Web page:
I knew something of crimps, and amused myself with an idle speculation or two whilst watching the man. This was a fellow who would probably keep a lodging-house for sailors in some dirty little street leading out of the West India Dock Road. His terms would be very easy: seven shillings a week for board and lodging, and every gentleman to pay for extras. He would probably have two or three amiable and obliging sisters, daughters, or nieces living with him, knowing the generous and blind confidence Jack reposes in the endearments of the soft sex, and how very prodigally he will pay for them. So this greasy miscreant's dirty West India Dock Road lodging-house for sailors would always be pretty full, and he would never have much difficulty in mustering a crew when he got an order to raise one. Of course it would pay him as it pays other crimps to let lodgings to sailors, so as to have them always about him when a crew is wanted; for will he not obligingly cash their advance-notes for them, handing them say, thirty shillings for three pounds ten? "What do I do with this dirty risk?" he will exclaim, when Jack expostulates. "Supposing you cut stick? I lose my money! I only do this to obleege you. Go into the street," he cries, pretending to get into a passion, "and see what you'll get for your dirty piece of paper. You'll be comin' back to me on your bended knees, with the tears a tricklin' and runnin' over your cheeks, axing my parding for wronging me and willin' to say a prayer of thankfulness for me bein' put in your vay. You'll want a bag for your clothes, and here's one, dirt cheap, five and a 'arf. And you can't go to sea vith one pair o' brigs, and you shall have these beauties a bargain—come, fourteen and six, for you, and I'll ask you not to say what you gave for 'em, or I shall have four hundred and fifty-vun customers comin' in a rage to tell me I'm a villin for charging of 'em a guinea for the shame article. And here's a first-class knife and belt—something fit for the heye to rest upon—honestly vorth 'arf a sovrin, which I'll make you a present of for a bob, and if you say a vord I'll take everything back, for I can't stand ingratitood."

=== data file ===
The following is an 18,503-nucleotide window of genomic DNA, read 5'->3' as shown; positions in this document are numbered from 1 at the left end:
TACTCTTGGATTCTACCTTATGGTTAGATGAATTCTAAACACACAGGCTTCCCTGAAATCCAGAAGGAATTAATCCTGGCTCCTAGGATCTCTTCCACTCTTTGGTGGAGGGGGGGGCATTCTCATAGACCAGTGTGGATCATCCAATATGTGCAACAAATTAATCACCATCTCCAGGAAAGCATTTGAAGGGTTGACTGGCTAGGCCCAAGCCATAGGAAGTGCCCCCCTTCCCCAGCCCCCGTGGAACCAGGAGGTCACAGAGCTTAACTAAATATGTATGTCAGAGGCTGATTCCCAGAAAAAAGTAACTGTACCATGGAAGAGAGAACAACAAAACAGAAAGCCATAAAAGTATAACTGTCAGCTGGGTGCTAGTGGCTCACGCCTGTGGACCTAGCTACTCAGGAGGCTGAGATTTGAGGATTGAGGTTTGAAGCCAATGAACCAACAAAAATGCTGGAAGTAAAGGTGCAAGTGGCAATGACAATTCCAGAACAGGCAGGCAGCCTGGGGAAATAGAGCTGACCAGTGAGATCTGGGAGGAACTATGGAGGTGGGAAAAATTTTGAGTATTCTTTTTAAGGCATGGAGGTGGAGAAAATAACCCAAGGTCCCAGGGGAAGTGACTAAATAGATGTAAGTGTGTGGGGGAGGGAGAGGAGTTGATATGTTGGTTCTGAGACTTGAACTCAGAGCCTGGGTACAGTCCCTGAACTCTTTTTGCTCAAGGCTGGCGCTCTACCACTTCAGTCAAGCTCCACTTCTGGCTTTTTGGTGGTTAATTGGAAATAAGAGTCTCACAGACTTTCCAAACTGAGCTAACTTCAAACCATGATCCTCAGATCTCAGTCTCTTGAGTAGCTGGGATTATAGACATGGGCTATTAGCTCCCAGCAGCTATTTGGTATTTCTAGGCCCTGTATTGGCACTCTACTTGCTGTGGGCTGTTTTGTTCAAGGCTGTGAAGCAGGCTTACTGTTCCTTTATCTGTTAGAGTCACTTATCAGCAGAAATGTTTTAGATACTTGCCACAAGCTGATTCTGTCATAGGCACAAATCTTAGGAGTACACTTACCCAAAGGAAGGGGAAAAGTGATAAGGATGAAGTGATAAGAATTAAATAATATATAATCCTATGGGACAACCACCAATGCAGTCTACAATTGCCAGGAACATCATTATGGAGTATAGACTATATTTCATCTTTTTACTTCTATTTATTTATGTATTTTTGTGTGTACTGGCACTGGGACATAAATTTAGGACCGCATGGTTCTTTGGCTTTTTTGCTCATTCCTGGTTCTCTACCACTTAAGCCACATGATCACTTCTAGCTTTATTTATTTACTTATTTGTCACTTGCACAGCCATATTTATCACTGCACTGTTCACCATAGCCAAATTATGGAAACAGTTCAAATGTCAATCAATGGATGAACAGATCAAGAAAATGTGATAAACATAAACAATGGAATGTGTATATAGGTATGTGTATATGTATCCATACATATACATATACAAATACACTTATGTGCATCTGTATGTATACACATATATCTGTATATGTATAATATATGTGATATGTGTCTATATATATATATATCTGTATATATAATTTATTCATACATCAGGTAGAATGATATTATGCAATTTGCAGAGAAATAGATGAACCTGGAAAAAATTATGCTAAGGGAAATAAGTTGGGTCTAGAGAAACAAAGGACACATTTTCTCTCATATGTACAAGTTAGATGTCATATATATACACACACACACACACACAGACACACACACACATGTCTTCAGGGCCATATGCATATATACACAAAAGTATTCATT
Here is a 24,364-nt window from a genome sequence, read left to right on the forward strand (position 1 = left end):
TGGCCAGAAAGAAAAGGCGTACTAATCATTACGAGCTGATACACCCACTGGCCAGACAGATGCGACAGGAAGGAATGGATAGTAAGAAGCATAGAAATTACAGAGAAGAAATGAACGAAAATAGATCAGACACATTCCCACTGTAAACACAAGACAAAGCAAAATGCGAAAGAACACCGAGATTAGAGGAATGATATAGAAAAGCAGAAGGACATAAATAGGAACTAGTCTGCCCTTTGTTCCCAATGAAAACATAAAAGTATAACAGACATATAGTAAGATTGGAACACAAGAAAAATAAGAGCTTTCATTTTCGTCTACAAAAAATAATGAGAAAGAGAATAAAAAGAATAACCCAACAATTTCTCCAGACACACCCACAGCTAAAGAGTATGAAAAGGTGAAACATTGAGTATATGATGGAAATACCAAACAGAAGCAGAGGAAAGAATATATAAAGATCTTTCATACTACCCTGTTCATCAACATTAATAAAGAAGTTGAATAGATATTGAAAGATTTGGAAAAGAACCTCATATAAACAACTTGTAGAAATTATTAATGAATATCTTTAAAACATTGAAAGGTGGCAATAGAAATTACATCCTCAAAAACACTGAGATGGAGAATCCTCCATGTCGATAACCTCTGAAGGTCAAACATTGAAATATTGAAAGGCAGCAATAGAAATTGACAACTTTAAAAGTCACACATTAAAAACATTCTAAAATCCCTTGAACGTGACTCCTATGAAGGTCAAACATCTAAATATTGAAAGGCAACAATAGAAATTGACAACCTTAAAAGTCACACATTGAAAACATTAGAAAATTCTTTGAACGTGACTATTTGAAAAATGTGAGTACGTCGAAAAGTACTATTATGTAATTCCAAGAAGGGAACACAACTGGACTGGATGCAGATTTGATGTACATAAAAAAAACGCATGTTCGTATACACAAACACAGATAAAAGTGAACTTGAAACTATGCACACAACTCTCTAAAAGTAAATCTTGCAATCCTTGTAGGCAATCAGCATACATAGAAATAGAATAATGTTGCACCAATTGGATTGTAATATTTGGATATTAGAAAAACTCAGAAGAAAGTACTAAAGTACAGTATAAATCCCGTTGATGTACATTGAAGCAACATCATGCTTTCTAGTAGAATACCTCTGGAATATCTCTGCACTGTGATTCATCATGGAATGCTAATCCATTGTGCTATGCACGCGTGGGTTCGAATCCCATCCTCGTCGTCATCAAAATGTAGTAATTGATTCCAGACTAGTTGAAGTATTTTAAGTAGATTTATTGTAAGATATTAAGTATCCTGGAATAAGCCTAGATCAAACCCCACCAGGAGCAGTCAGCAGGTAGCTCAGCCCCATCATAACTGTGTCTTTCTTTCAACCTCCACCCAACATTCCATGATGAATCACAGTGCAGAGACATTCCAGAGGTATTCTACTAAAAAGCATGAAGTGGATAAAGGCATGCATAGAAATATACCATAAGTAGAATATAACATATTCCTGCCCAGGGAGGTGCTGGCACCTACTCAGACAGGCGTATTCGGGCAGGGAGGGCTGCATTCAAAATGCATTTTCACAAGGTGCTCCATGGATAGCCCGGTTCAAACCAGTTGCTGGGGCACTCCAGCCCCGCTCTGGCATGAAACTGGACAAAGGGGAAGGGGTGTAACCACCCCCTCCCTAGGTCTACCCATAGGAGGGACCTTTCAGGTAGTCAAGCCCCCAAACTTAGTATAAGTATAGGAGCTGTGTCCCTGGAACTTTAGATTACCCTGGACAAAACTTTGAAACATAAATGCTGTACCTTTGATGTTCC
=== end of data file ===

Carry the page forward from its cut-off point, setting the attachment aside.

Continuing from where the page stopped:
Our friend watched the crew over the vessel's side with jealous eyes, for had they refused at the last moment to remain in the ship, he would have been a loser to the amount he had given them for their advance-notes. He looked really happy when the last man was out of the lugger and her head turned for the shore. He raised his greasy hat to Duckling, and his hair shone like polished mahogany in the sun.

"Aft here, some of you, and ship this gangway. Boatswain, pipe all hands to get the ship under weigh," cried Duckling; and turning to me with a wink, he added, "If the grub is going to bring more rows, we must fight 'em on the high seas."

There was a little breeze from the south-east; quite enough to keep the lighter sails full and give us headway against the tide that was running up Channel. The men, zealous as all new-comers are, hastened briskly out of the forecastle on hearing